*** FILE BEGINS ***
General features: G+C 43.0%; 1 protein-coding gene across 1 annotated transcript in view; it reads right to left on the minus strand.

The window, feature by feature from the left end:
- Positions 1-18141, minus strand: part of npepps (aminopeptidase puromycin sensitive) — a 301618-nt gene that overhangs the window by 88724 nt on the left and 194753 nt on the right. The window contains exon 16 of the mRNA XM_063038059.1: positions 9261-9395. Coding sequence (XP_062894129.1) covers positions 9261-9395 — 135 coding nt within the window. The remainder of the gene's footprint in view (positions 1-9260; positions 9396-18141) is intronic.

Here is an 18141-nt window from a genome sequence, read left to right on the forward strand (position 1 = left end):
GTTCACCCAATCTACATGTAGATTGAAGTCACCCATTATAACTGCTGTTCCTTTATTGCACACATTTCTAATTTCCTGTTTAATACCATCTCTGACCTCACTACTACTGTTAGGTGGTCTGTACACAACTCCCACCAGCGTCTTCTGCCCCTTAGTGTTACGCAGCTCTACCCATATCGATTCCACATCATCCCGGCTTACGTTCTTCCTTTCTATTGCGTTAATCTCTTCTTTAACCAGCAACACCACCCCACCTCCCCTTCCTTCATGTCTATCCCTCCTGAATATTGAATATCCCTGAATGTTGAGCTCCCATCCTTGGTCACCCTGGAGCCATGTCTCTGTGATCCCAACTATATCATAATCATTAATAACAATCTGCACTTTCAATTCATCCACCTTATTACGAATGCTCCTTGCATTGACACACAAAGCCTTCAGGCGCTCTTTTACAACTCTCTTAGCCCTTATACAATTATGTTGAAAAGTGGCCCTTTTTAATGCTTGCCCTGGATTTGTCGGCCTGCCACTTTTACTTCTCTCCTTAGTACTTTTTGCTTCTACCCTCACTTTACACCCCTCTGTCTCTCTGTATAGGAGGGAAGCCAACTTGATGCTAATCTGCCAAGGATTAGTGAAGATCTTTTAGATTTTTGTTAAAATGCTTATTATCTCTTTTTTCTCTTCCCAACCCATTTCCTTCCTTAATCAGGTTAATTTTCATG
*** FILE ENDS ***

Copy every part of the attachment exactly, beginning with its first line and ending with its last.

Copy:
General features: G+C 43.0%; 1 protein-coding gene across 1 annotated transcript in view; it reads right to left on the minus strand.

The window, feature by feature from the left end:
- Positions 1-18141, minus strand: part of npepps (aminopeptidase puromycin sensitive) — a 301618-nt gene that overhangs the window by 88724 nt on the left and 194753 nt on the right. The window contains exon 16 of the mRNA XM_063038059.1: positions 9261-9395. Coding sequence (XP_062894129.1) covers positions 9261-9395 — 135 coding nt within the window. The remainder of the gene's footprint in view (positions 1-9260; positions 9396-18141) is intronic.

Here is an 18141-nt window from a genome sequence, read left to right on the forward strand (position 1 = left end):
GTTCACCCAATCTACATGTAGATTGAAGTCACCCATTATAACTGCTGTTCCTTTATTGCACACATTTCTAATTTCCTGTTTAATACCATCTCTGACCTCACTACTACTGTTAGGTGGTCTGTACACAACTCCCACCAGCGTCTTCTGCCCCTTAGTGTTACGCAGCTCTACCCATATCGATTCCACATCATCCCGGCTTACGTTCTTCCTTTCTATTGCGTTAATCTCTTCTTTAACCAGCAACACCACCCCACCTCCCCTTCCTTCATGTCTATCCCTCCTGAATATTGAATATCCCTGAATGTTGAGCTCCCATCCTTGGTCACCCTGGAGCCATGTCTCTGTGATCCCAACTATATCATAATCATTAATAACAATCTGCACTTTCAATTCATCCACCTTATTACGAATGCTCCTTGCATTGACACACAAAGCCTTCAGGCGCTCTTTTACAACTCTCTTAGCCCTTATACAATTATGTTGAAAAGTGGCCCTTTTTAATGCTTGCCCTGGATTTGTCGGCCTGCCACTTTTACTTCTCTCCTTAGTACTTTTTGCTTCTACCCTCACTTTACACCCCTCTGTCTCTCTGTATAGGAGGGAAGCCAACTTGATGCTAATCTGCCAAGGATTAGTGAAGATCTTTTAGATTTTTGTTAAAATGCTTATTATCTCTTTTTTCTCTTCCCAACCCATTTCCTTCCTTAATCAGGTTAATTTTCATG